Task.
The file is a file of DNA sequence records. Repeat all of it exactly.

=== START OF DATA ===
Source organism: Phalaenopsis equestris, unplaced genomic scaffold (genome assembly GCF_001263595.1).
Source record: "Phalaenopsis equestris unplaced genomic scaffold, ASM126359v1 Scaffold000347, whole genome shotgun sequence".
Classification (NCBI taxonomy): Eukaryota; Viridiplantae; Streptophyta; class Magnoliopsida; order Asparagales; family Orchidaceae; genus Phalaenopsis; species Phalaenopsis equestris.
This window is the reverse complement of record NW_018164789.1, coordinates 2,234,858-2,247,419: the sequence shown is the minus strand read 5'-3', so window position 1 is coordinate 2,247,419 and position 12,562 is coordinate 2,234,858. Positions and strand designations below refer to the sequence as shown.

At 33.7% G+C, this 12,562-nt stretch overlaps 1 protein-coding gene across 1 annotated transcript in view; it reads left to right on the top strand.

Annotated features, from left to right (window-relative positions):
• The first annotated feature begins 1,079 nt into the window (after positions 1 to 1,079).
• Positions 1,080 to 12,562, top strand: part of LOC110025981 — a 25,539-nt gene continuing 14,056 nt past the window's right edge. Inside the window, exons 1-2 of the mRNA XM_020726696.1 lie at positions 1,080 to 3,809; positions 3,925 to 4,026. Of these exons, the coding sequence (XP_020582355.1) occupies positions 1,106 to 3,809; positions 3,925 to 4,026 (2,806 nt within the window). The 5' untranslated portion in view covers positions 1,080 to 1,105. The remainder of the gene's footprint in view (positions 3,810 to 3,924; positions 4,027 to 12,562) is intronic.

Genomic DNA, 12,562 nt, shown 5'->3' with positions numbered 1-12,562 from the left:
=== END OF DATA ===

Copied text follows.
Source organism: Phalaenopsis equestris, unplaced genomic scaffold (genome assembly GCF_001263595.1).
Source record: "Phalaenopsis equestris unplaced genomic scaffold, ASM126359v1 Scaffold000347, whole genome shotgun sequence".
Classification (NCBI taxonomy): Eukaryota; Viridiplantae; Streptophyta; class Magnoliopsida; order Asparagales; family Orchidaceae; genus Phalaenopsis; species Phalaenopsis equestris.
This window is the reverse complement of record NW_018164789.1, coordinates 2,234,858-2,247,419: the sequence shown is the minus strand read 5'-3', so window position 1 is coordinate 2,247,419 and position 12,562 is coordinate 2,234,858. Positions and strand designations below refer to the sequence as shown.

At 33.7% G+C, this 12,562-nt stretch overlaps 1 protein-coding gene across 1 annotated transcript in view; it reads left to right on the top strand.

Annotated features, from left to right (window-relative positions):
• The first annotated feature begins 1,079 nt into the window (after positions 1 to 1,079).
• Positions 1,080 to 12,562, top strand: part of LOC110025981 — a 25,539-nt gene continuing 14,056 nt past the window's right edge. Inside the window, exons 1-2 of the mRNA XM_020726696.1 lie at positions 1,080 to 3,809; positions 3,925 to 4,026. Of these exons, the coding sequence (XP_020582355.1) occupies positions 1,106 to 3,809; positions 3,925 to 4,026 (2,806 nt within the window). The 5' untranslated portion in view covers positions 1,080 to 1,105. The remainder of the gene's footprint in view (positions 3,810 to 3,924; positions 4,027 to 12,562) is intronic.

Genomic DNA, 12,562 nt, shown 5'->3' with positions numbered 1-12,562 from the left: